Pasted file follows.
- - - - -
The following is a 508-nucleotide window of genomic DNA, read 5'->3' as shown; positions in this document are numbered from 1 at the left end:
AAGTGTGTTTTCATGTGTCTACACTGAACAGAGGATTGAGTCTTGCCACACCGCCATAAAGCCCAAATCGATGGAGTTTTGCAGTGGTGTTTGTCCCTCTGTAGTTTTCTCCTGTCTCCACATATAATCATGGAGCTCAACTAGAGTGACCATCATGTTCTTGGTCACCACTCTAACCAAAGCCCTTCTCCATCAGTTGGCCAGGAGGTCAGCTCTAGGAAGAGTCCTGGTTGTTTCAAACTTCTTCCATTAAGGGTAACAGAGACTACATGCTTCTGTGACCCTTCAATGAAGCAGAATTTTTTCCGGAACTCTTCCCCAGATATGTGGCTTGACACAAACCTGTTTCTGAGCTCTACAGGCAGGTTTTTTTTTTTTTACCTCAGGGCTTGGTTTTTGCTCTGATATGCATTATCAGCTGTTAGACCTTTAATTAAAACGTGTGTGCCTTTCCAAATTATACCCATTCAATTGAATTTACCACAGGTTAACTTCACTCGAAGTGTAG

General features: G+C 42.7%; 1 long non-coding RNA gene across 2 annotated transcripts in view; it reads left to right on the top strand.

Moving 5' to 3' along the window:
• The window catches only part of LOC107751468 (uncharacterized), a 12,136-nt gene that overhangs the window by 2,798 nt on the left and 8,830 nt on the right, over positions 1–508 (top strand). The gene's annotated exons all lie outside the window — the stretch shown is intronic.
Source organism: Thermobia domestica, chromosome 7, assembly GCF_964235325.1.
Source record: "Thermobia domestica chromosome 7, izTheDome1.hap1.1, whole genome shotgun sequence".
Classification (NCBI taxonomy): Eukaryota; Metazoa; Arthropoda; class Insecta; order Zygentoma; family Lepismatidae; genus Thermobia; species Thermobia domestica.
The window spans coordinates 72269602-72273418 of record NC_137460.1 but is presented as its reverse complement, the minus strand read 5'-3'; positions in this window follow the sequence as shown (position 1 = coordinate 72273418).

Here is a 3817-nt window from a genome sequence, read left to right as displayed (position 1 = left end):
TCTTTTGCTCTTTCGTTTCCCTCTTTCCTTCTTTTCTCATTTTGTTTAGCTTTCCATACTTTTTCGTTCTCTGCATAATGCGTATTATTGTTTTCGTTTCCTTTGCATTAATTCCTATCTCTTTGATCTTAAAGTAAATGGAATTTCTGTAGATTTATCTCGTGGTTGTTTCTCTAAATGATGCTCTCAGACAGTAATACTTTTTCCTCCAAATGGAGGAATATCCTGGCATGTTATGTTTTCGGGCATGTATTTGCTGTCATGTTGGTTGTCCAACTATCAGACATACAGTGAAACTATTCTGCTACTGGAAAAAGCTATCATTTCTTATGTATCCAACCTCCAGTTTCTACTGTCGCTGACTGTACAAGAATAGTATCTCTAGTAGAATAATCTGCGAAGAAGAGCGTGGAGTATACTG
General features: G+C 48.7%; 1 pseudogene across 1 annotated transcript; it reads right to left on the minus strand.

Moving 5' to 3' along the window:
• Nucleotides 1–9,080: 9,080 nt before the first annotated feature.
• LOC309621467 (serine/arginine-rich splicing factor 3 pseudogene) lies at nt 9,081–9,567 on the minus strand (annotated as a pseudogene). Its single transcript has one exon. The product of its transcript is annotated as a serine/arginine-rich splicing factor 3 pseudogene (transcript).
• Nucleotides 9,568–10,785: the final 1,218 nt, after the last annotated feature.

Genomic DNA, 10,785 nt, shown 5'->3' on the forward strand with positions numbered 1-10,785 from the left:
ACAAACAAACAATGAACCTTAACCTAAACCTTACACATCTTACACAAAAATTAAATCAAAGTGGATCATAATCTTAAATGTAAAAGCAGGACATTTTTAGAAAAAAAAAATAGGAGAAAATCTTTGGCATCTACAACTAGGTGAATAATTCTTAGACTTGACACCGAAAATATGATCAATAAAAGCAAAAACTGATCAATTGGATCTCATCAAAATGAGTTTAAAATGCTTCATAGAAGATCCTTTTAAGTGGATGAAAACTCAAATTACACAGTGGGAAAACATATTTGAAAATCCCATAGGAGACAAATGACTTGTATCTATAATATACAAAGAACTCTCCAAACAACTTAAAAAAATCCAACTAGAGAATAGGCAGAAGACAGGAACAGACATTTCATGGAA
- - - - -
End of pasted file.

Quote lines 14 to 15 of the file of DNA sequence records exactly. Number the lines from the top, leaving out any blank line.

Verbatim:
• Nucleotides 1–9,080: 9,080 nt before the first annotated feature.
• LOC309621467 (serine/arginine-rich splicing factor 3 pseudogene) lies at nt 9,081–9,567 on the minus strand (annotated as a pseudogene). Its single transcript has one exon. The product of its transcript is annotated as a serine/arginine-rich splicing factor 3 pseudogene (transcript).